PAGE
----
By Karen Stokes
Due to a snowy Saturday, Congresswoman Pramila Jayapal and fellow Asian American and Pacific Islanders (AAPI) community members rallied virtually before the canvas kickoff.
Jayapal, a Democrat, is a South Asian American politician serving as the U.S. representative from Washington’s 7th congressional district which encompasses most of the Seattle area since 2017.
“It’s really fantastic. I am so inspired to see the API organizing that’s happening across the country in a very different way than it was five to ten years ago,” said Jayapal. “We’re seeing API’s as the margin of victory in states like Pennsylvania and Georgia and it’s great to see all these communities in our AAPI coalition coming together and to see such leadership that understands it’s that type of solidarity that’s going to help us win.”
Moderated by Representative Francesca Hong, members of the AAPI community and leaders introduced themselves and heard comments from Vic Verma, MPS Director Jilly Gokalgandhi, Rep Gwen Moore, Bob Winkler and more.
“What we do in Wisconsin matters, We have an opportunity to lead here,” Hong said.
“This is a movement that expands Race, ethnicity and national origin expands gender, generation and geography in every corner of our state we’re able to win these elections because of the work that everyone here and so many people do,” said Bob Winkler, Wisconsin Democratic Party Chair.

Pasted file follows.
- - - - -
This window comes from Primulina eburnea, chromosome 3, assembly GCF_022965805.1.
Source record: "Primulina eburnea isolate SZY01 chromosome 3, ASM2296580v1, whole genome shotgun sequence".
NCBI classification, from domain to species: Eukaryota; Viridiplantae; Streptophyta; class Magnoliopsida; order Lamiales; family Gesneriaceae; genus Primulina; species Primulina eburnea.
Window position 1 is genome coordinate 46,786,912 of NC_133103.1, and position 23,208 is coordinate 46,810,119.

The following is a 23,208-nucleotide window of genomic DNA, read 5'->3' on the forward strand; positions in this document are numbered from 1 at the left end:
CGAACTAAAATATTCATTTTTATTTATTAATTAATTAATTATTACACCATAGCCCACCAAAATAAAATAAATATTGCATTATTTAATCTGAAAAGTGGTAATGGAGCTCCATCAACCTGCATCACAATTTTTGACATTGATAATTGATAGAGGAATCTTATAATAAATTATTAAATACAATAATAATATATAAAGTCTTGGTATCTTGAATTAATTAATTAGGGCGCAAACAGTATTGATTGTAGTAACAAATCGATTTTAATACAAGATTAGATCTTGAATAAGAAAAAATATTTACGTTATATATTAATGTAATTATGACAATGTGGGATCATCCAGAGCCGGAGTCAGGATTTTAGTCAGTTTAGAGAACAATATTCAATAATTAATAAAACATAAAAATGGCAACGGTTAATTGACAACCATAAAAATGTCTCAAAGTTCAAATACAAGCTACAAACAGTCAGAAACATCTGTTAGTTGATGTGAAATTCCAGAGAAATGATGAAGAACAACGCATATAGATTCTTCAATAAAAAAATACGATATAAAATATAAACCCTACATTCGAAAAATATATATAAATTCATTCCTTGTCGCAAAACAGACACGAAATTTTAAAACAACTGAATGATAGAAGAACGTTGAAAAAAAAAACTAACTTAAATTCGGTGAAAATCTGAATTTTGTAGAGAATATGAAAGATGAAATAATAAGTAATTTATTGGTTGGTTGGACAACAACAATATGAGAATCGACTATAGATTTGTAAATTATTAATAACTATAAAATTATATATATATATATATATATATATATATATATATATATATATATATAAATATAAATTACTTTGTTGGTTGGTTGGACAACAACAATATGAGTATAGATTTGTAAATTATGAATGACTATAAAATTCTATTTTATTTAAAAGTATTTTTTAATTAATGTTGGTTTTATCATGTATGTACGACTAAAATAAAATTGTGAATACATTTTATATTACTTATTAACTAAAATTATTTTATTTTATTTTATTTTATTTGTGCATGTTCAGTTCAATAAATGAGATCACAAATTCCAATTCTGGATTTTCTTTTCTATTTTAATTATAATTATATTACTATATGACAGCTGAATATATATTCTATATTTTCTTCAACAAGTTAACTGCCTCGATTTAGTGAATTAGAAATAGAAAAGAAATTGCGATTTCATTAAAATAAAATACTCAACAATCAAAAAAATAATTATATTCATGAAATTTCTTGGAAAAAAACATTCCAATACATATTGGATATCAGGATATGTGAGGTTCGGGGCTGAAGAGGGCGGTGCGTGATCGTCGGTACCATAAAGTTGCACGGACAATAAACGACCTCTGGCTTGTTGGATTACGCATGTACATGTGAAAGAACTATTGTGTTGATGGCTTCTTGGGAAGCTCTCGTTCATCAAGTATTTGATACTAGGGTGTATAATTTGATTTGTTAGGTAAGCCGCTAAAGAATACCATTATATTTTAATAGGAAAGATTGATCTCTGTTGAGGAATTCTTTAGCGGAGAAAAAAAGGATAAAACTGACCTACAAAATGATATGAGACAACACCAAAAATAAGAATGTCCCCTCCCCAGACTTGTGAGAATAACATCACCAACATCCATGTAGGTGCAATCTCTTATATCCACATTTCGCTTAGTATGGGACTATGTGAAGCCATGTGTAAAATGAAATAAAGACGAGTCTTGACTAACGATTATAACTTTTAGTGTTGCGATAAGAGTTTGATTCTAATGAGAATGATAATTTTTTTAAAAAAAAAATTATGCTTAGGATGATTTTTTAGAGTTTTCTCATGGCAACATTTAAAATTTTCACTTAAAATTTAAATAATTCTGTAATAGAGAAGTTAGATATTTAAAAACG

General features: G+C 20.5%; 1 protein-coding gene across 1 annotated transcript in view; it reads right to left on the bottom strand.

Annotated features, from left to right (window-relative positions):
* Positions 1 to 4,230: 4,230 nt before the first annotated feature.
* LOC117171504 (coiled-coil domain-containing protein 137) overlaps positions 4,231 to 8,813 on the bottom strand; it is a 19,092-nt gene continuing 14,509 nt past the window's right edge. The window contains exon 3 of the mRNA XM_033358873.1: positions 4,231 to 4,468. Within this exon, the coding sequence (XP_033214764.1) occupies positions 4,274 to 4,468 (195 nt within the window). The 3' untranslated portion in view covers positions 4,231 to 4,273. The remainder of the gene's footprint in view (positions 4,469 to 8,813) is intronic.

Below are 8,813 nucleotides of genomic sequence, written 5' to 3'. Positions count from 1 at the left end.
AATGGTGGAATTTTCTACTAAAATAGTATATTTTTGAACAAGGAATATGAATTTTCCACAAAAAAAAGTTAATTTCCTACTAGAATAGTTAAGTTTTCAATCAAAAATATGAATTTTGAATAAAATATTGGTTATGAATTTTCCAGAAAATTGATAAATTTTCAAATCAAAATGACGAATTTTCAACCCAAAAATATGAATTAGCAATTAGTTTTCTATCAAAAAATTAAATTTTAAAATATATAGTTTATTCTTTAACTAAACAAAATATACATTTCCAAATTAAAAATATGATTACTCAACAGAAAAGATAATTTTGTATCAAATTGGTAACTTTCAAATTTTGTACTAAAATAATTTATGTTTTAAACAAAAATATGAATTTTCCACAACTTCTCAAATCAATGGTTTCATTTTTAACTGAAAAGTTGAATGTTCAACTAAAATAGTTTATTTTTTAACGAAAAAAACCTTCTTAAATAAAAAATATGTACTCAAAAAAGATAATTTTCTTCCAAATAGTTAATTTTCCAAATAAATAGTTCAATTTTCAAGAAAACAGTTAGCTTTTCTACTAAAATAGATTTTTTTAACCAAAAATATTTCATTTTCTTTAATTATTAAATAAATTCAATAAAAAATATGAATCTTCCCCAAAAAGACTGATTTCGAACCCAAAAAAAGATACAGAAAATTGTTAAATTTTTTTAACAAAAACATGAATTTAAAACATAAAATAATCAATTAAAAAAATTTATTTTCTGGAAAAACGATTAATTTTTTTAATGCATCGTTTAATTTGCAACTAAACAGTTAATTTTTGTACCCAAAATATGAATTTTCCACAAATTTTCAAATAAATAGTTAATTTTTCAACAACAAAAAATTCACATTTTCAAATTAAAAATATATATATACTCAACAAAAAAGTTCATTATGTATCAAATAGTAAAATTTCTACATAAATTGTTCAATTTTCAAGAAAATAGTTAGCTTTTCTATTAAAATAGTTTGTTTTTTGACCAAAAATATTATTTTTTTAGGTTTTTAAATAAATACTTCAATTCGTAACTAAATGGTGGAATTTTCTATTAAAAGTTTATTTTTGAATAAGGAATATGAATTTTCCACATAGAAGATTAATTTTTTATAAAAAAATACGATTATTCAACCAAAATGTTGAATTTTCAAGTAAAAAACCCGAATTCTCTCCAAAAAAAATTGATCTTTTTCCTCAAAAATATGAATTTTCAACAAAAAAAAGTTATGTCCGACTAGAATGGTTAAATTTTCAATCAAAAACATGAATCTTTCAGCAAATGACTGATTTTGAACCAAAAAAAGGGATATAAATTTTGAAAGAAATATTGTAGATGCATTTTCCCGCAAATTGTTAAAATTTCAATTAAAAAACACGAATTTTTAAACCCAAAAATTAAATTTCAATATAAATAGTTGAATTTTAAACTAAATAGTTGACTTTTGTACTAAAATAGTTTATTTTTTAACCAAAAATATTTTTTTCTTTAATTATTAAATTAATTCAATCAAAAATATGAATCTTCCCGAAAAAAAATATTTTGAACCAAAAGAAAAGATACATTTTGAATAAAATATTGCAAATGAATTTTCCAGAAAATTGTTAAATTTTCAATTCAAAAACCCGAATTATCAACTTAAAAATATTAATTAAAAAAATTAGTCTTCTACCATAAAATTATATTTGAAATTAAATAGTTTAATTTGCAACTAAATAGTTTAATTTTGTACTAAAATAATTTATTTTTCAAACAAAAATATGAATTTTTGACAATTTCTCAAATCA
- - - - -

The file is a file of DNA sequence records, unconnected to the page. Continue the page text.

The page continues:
Representative Gwen Moore was available to share a message, “We’re used to snow, this is Wisconsin we will be hitting the streets right behind the plow trucks. It’s coalition politics that has always worked for Democrats and it’s squarely what the Republicans are attacking, they want to divide us from the different communities.”
Vic Verma, secretary/treasurer DPW API caucus said, “I live near Green Bay, we’re close to being “blue” we’re not quite there but we’re within three or four points we’re working very hard to get the vote out in general with respect to the AAPI vote. We’re working with our outreach statewide.”
“For people to really feel they are part of this democracy and asked to participate by someone in their community that they trust, is really what makes the difference,” Jayapal said.